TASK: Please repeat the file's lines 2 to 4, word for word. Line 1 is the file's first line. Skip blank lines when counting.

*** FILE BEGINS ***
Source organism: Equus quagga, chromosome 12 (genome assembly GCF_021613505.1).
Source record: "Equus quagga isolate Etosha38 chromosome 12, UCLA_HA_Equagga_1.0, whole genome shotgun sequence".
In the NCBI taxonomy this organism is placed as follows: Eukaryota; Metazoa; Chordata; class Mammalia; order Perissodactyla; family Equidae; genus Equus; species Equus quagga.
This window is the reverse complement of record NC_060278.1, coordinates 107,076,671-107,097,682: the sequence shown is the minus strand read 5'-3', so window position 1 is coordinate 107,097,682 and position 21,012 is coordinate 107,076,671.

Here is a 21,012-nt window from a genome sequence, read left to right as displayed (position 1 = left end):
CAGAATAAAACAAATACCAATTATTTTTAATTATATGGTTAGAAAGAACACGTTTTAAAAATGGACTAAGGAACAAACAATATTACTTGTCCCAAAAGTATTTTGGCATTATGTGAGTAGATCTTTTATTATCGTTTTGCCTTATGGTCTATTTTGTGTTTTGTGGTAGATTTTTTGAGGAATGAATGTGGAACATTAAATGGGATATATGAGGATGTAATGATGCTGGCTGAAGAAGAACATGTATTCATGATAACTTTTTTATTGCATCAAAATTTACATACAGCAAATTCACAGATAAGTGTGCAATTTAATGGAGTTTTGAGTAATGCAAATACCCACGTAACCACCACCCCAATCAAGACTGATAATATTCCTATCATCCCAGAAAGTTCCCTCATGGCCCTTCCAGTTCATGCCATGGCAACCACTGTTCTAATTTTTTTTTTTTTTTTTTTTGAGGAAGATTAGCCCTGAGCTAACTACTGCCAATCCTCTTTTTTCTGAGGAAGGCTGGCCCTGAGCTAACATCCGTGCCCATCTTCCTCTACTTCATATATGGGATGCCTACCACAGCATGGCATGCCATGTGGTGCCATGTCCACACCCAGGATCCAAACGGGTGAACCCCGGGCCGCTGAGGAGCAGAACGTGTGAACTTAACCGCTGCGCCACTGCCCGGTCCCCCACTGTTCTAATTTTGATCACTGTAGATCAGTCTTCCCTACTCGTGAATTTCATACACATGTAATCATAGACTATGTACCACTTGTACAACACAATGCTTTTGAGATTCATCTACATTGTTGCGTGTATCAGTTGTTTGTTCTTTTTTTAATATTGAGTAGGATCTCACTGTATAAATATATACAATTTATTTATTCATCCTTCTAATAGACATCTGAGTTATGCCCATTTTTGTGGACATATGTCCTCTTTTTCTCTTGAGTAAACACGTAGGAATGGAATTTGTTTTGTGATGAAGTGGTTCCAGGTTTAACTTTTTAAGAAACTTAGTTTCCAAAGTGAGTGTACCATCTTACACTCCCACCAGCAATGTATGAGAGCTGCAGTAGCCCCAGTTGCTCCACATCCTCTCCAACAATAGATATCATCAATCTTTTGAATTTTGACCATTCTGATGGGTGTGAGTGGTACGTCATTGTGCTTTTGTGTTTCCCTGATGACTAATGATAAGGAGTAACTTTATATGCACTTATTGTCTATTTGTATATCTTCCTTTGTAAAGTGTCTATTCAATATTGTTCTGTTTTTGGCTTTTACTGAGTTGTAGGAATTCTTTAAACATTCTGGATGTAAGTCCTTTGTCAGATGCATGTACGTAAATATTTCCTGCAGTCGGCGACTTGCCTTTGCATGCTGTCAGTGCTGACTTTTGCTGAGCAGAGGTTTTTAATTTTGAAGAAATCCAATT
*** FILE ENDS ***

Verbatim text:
Source record: "Equus quagga isolate Etosha38 chromosome 12, UCLA_HA_Equagga_1.0, whole genome shotgun sequence".
In the NCBI taxonomy this organism is placed as follows: Eukaryota; Metazoa; Chordata; class Mammalia; order Perissodactyla; family Equidae; genus Equus; species Equus quagga.
This window is the reverse complement of record NC_060278.1, coordinates 107,076,671-107,097,682: the sequence shown is the minus strand read 5'-3', so window position 1 is coordinate 107,097,682 and position 21,012 is coordinate 107,076,671.